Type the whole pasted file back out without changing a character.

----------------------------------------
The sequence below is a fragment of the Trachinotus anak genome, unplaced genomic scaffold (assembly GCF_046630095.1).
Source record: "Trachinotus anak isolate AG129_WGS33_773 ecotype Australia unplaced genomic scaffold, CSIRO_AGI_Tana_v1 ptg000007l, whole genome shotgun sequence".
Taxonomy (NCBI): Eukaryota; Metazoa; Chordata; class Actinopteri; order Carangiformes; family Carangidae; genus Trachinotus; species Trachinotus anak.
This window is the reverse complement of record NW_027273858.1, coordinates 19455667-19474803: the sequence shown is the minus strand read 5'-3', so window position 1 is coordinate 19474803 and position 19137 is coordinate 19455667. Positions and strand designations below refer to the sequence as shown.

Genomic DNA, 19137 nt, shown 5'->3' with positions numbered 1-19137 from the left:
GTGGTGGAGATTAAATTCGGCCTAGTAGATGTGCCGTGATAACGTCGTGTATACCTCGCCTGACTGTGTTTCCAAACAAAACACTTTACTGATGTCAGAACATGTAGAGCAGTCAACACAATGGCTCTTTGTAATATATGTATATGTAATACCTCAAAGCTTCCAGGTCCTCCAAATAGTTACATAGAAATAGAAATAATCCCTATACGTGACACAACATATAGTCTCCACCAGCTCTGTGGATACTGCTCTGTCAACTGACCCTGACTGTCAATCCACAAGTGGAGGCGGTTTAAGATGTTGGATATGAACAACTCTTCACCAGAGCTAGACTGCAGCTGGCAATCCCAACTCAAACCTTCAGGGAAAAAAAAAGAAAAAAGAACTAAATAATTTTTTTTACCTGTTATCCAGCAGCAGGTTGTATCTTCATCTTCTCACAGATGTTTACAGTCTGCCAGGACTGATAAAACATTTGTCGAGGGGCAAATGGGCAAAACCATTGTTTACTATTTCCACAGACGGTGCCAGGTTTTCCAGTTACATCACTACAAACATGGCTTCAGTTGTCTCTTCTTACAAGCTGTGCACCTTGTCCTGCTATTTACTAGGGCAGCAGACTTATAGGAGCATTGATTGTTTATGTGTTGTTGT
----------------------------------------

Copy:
The sequence below is a fragment of the Trachinotus anak genome, unplaced genomic scaffold (assembly GCF_046630095.1).
Source record: "Trachinotus anak isolate AG129_WGS33_773 ecotype Australia unplaced genomic scaffold, CSIRO_AGI_Tana_v1 ptg000007l, whole genome shotgun sequence".
Taxonomy (NCBI): Eukaryota; Metazoa; Chordata; class Actinopteri; order Carangiformes; family Carangidae; genus Trachinotus; species Trachinotus anak.
This window is the reverse complement of record NW_027273858.1, coordinates 19455667-19474803: the sequence shown is the minus strand read 5'-3', so window position 1 is coordinate 19474803 and position 19137 is coordinate 19455667. Positions and strand designations below refer to the sequence as shown.

Genomic DNA, 19137 nt, shown 5'->3' with positions numbered 1-19137 from the left:
GTGGTGGAGATTAAATTCGGCCTAGTAGATGTGCCGTGATAACGTCGTGTATACCTCGCCTGACTGTGTTTCCAAACAAAACACTTTACTGATGTCAGAACATGTAGAGCAGTCAACACAATGGCTCTTTGTAATATATGTATATGTAATACCTCAAAGCTTCCAGGTCCTCCAAATAGTTACATAGAAATAGAAATAATCCCTATACGTGACACAACATATAGTCTCCACCAGCTCTGTGGATACTGCTCTGTCAACTGACCCTGACTGTCAATCCACAAGTGGAGGCGGTTTAAGATGTTGGATATGAACAACTCTTCACCAGAGCTAGACTGCAGCTGGCAATCCCAACTCAAACCTTCAGGGAAAAAAAAAGAAAAAAGAACTAAATAATTTTTTTTACCTGTTATCCAGCAGCAGGTTGTATCTTCATCTTCTCACAGATGTTTACAGTCTGCCAGGACTGATAAAACATTTGTCGAGGGGCAAATGGGCAAAACCATTGTTTACTATTTCCACAGACGGTGCCAGGTTTTCCAGTTACATCACTACAAACATGGCTTCAGTTGTCTCTTCTTACAAGCTGTGCACCTTGTCCTGCTATTTACTAGGGCAGCAGACTTATAGGAGCATTGATTGTTTATGTGTTGTTGT